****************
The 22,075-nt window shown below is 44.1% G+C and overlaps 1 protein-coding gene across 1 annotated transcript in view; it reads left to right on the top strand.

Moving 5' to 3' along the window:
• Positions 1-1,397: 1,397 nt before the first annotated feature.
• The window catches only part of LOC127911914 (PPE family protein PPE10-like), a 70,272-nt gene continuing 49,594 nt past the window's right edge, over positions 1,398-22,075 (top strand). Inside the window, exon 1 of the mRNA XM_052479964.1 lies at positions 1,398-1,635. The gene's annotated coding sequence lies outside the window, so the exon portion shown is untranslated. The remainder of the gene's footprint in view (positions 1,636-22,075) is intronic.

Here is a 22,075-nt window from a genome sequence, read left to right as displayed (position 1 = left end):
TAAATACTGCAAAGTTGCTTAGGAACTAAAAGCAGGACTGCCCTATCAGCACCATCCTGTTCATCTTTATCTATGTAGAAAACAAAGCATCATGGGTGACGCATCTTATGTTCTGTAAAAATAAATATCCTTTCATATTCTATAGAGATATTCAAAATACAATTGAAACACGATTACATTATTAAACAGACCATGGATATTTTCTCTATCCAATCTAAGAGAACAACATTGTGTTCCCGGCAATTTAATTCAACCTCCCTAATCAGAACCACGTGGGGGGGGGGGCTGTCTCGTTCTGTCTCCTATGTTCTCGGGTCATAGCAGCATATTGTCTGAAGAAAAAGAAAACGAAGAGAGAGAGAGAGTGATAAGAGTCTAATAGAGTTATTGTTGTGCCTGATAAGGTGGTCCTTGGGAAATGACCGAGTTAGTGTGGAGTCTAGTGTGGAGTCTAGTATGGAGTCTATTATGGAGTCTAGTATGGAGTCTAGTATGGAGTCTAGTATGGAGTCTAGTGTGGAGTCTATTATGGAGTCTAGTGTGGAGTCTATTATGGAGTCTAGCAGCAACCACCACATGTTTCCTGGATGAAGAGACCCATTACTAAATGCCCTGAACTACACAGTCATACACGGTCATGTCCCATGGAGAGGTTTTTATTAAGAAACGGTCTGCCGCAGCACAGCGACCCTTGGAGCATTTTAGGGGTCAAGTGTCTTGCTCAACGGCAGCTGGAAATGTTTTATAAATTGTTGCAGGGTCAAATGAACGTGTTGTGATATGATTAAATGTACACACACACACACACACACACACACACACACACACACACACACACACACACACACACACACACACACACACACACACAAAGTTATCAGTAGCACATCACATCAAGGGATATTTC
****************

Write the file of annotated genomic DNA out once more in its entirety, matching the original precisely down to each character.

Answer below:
The 22,075-nt window shown below is 44.1% G+C and overlaps 1 protein-coding gene across 1 annotated transcript in view; it reads left to right on the top strand.

Moving 5' to 3' along the window:
• Positions 1-1,397: 1,397 nt before the first annotated feature.
• The window catches only part of LOC127911914 (PPE family protein PPE10-like), a 70,272-nt gene continuing 49,594 nt past the window's right edge, over positions 1,398-22,075 (top strand). Inside the window, exon 1 of the mRNA XM_052479964.1 lies at positions 1,398-1,635. The gene's annotated coding sequence lies outside the window, so the exon portion shown is untranslated. The remainder of the gene's footprint in view (positions 1,636-22,075) is intronic.

Here is a 22,075-nt window from a genome sequence, read left to right as displayed (position 1 = left end):
TAAATACTGCAAAGTTGCTTAGGAACTAAAAGCAGGACTGCCCTATCAGCACCATCCTGTTCATCTTTATCTATGTAGAAAACAAAGCATCATGGGTGACGCATCTTATGTTCTGTAAAAATAAATATCCTTTCATATTCTATAGAGATATTCAAAATACAATTGAAACACGATTACATTATTAAACAGACCATGGATATTTTCTCTATCCAATCTAAGAGAACAACATTGTGTTCCCGGCAATTTAATTCAACCTCCCTAATCAGAACCACGTGGGGGGGGGGGCTGTCTCGTTCTGTCTCCTATGTTCTCGGGTCATAGCAGCATATTGTCTGAAGAAAAAGAAAACGAAGAGAGAGAGAGAGTGATAAGAGTCTAATAGAGTTATTGTTGTGCCTGATAAGGTGGTCCTTGGGAAATGACCGAGTTAGTGTGGAGTCTAGTGTGGAGTCTAGTATGGAGTCTATTATGGAGTCTAGTATGGAGTCTAGTATGGAGTCTAGTATGGAGTCTAGTGTGGAGTCTATTATGGAGTCTAGTGTGGAGTCTATTATGGAGTCTAGCAGCAACCACCACATGTTTCCTGGATGAAGAGACCCATTACTAAATGCCCTGAACTACACAGTCATACACGGTCATGTCCCATGGAGAGGTTTTTATTAAGAAACGGTCTGCCGCAGCACAGCGACCCTTGGAGCATTTTAGGGGTCAAGTGTCTTGCTCAACGGCAGCTGGAAATGTTTTATAAATTGTTGCAGGGTCAAATGAACGTGTTGTGATATGATTAAATGTACACACACACACACACACACACACACACACACACACACACACACACACACACACACACACACACACACACACACACACAAAGTTATCAGTAGCACATCACATCAAGGGATATTTC